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JillyO
22 minutes ago, singsingsing said:

I must have missed that because I didn't see anyone say anything like that, but wow. I'm not sure in what universe cheating on your spouse would be comparable to molesting children...

Quoting from other threads is annoying, but I just went back to find it for you. @Escadora wrote:

Quote

Personally I don’t think Josh is a risk to his children as far as sexual abuse goes, as his current behaviour seems to be the pursuit of grown women (hardly much better, people who cheat make me sick too) though if he and Anna use physical pain as punishment/’training’, then obviously he’s a risk to them in that way, and I don’t think he should be separated from them. But I think anyone’s pity is wasted on him, in much the same way that the notion of hope for people like Solomon Anderson to break free of PP’s brainwashing, and for Nurie Rodrigues to find a husband who’s not the same level of crazy as her mother is wasted.

So yeah. Cheating is  hardly much better than child molestation? WTF.

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AtlanticTug

The V-Day breakfast plates Anna made for the kids are great, creative, beautiful and fun. She has always struck me as a really good Mom, like she genuinely loves having kids and interacting with them and doing things with them. A kind, calm and gentle soul even...too bad she got saddled with the deadweight that is Josh. I really hope they don't beat those kids - I don't remember her ever suggesting as much and neither she nor her parents struck me as the type but then what is the type really?

The kids all look great and are growing up to be more attractive than I would have thought as babies. They take more after her. It's nice not to be reminded of Josh every time I see one of them (not their fault).

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nastyhobbitses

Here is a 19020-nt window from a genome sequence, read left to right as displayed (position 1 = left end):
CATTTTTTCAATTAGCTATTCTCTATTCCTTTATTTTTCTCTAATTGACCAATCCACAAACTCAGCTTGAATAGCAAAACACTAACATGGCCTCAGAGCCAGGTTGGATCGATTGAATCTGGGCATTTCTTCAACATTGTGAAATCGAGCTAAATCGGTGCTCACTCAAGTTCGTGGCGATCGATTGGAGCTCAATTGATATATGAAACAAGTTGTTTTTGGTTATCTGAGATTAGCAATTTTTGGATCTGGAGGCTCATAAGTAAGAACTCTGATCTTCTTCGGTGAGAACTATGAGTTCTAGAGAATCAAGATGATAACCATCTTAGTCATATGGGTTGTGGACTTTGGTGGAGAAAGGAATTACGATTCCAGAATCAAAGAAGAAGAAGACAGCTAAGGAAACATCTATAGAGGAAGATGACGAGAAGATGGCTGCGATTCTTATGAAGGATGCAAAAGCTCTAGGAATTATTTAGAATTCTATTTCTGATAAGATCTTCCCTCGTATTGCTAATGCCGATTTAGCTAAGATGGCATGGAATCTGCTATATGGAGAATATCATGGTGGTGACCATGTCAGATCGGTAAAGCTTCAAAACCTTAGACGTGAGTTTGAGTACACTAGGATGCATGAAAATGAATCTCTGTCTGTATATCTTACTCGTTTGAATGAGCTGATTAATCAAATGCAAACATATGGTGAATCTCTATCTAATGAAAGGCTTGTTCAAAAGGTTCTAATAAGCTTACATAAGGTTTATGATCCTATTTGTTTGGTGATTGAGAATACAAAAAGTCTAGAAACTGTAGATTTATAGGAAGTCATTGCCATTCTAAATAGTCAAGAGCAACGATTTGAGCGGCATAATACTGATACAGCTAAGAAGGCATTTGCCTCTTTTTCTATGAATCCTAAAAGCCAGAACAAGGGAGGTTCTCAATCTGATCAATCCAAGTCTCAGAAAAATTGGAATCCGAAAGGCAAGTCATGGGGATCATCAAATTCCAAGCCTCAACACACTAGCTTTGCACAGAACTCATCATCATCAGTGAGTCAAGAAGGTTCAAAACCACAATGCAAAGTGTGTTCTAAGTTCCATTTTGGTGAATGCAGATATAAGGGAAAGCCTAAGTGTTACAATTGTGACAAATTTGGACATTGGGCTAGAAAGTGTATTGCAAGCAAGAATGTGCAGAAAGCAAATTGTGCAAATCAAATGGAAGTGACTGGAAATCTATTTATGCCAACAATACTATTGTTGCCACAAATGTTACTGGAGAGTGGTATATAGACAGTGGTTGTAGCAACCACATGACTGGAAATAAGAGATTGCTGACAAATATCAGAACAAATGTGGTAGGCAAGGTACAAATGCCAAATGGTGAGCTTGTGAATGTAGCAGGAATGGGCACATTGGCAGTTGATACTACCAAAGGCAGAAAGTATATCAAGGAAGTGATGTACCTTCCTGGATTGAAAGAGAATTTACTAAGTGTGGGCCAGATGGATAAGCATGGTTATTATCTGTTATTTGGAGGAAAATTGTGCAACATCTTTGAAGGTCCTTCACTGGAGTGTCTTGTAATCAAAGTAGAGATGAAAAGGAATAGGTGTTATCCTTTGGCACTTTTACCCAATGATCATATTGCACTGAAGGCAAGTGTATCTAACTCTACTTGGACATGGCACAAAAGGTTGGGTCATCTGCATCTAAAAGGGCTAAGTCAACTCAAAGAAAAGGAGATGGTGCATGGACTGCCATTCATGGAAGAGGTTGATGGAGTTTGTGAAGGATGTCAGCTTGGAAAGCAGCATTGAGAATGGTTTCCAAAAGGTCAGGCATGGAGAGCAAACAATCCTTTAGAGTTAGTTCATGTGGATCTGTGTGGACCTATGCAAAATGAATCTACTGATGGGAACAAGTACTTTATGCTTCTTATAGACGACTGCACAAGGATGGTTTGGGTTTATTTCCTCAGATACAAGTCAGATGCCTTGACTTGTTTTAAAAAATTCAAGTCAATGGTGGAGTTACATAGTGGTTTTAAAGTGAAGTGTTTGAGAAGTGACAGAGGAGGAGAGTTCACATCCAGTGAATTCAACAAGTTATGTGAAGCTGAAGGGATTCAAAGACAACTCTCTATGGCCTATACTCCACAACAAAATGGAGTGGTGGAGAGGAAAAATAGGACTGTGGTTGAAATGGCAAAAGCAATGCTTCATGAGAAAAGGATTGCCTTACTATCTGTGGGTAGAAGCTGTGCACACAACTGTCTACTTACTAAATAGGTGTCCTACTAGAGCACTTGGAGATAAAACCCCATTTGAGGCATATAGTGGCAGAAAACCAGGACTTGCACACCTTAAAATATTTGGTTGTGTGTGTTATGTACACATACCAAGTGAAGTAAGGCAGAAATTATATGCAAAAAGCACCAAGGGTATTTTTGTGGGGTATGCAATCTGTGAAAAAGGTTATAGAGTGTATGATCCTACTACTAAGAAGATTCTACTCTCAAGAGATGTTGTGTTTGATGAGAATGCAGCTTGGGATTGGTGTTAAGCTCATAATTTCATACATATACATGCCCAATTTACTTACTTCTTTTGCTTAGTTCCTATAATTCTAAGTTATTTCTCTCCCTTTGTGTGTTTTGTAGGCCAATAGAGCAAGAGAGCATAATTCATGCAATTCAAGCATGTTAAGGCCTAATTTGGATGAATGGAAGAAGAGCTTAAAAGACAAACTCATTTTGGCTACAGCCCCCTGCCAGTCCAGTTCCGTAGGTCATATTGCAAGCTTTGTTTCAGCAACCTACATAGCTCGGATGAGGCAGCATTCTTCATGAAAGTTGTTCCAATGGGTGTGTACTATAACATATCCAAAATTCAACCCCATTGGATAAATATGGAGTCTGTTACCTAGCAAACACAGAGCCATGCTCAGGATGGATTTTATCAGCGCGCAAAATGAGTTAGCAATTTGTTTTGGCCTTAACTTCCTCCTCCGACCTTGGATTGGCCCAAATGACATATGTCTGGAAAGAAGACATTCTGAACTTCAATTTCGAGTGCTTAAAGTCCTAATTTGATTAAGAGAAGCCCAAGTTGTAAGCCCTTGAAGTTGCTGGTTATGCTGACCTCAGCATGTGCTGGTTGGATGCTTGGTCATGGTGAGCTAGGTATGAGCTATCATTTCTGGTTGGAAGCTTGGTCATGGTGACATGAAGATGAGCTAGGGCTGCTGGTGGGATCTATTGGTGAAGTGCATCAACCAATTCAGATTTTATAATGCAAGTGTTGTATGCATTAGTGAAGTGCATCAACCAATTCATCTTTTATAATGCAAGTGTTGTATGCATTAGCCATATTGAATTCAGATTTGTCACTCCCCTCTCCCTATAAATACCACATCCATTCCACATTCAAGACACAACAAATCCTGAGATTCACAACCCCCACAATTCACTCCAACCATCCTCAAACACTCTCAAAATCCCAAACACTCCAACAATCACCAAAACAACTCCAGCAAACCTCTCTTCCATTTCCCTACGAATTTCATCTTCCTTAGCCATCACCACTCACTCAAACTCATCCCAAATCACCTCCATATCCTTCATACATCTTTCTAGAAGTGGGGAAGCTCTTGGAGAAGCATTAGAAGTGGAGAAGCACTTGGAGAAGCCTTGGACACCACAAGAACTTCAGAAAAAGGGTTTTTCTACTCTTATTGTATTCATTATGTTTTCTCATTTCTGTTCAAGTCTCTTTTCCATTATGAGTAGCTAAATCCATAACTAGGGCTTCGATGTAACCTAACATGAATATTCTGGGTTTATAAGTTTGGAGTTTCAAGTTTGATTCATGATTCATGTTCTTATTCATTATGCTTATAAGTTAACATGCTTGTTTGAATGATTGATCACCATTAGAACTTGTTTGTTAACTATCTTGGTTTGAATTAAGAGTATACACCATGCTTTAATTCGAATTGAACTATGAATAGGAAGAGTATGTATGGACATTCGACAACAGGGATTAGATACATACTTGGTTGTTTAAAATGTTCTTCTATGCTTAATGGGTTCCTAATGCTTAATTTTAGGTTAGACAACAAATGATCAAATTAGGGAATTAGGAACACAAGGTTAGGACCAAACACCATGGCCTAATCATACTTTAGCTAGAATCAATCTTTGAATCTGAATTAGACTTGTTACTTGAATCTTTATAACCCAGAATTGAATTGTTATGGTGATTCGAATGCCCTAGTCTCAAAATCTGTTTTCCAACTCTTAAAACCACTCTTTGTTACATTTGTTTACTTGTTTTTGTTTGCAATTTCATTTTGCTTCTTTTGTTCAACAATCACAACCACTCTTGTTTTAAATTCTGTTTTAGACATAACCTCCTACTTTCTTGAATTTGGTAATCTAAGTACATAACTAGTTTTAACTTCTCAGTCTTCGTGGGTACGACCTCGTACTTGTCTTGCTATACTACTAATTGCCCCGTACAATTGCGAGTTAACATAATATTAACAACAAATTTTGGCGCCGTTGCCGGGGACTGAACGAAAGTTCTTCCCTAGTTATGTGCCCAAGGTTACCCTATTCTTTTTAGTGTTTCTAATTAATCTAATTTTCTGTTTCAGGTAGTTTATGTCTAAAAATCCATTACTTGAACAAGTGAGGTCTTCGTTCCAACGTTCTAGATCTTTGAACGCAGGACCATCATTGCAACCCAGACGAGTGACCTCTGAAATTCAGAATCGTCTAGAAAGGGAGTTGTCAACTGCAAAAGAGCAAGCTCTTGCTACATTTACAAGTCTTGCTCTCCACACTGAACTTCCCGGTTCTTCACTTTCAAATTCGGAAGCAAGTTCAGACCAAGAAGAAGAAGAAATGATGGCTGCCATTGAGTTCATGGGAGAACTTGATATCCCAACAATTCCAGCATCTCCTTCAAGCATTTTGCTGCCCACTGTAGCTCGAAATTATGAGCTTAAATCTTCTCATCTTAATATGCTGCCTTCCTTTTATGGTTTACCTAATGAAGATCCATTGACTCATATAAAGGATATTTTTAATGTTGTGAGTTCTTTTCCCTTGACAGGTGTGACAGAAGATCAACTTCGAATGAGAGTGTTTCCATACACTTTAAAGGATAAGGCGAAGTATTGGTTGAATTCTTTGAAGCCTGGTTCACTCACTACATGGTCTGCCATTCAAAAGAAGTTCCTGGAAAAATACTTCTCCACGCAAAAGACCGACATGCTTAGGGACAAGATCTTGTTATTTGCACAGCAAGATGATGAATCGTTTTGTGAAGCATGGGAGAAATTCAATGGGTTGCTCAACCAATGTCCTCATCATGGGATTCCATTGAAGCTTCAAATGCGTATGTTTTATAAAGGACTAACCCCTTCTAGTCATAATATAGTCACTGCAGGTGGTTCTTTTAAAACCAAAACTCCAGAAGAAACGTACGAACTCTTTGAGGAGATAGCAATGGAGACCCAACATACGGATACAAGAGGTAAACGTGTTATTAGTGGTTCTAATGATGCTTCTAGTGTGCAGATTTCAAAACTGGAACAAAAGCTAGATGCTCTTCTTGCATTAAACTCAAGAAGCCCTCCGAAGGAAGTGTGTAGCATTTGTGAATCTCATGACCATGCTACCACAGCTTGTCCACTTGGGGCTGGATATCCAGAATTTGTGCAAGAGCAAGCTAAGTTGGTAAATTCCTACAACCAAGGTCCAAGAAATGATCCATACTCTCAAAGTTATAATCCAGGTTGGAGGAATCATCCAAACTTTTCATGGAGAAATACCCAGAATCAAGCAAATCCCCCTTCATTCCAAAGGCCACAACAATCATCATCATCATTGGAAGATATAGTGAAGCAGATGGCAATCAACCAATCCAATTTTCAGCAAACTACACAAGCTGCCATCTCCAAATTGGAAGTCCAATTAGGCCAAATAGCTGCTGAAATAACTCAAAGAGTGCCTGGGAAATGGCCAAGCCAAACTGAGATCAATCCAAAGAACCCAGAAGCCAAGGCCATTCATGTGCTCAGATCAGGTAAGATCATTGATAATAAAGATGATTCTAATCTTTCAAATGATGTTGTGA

I see so much Priscilla in Mackynzie. And Mason is all Duggar. 

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DillyDally

What a cute post! I'm glad Anna feels confident enough to go back to social media. 

I do wonder where they live now, looks like a rather small apartment (?) with at least 4 doors leading to the other rooms straight from the living room.

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Rachel333
2 hours ago, JillyO said:

Quoting from other threads is annoying, but I just went back to find it for you. @Escadora wrote:

So yeah. Cheating is  hardly much better than child molestation? WTF.

Eh, you could parse those words for a while, but ultimately she said that child molestation is worse than cheating. Josh's adult misbehavior, while obviously not as bad as molestation, is still pretty bad (I would certainly consider that abuse as far as his relationship with Anna is concerned), so I wouldn't take issue with what she said.

I actually find it pretty horrifying how many people don't take cheating seriously and just brush it off as not that bad without considering how devastating it can be for the cheater's victims.

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HermioneSparrow
15 minutes ago, nastyhobbitses said: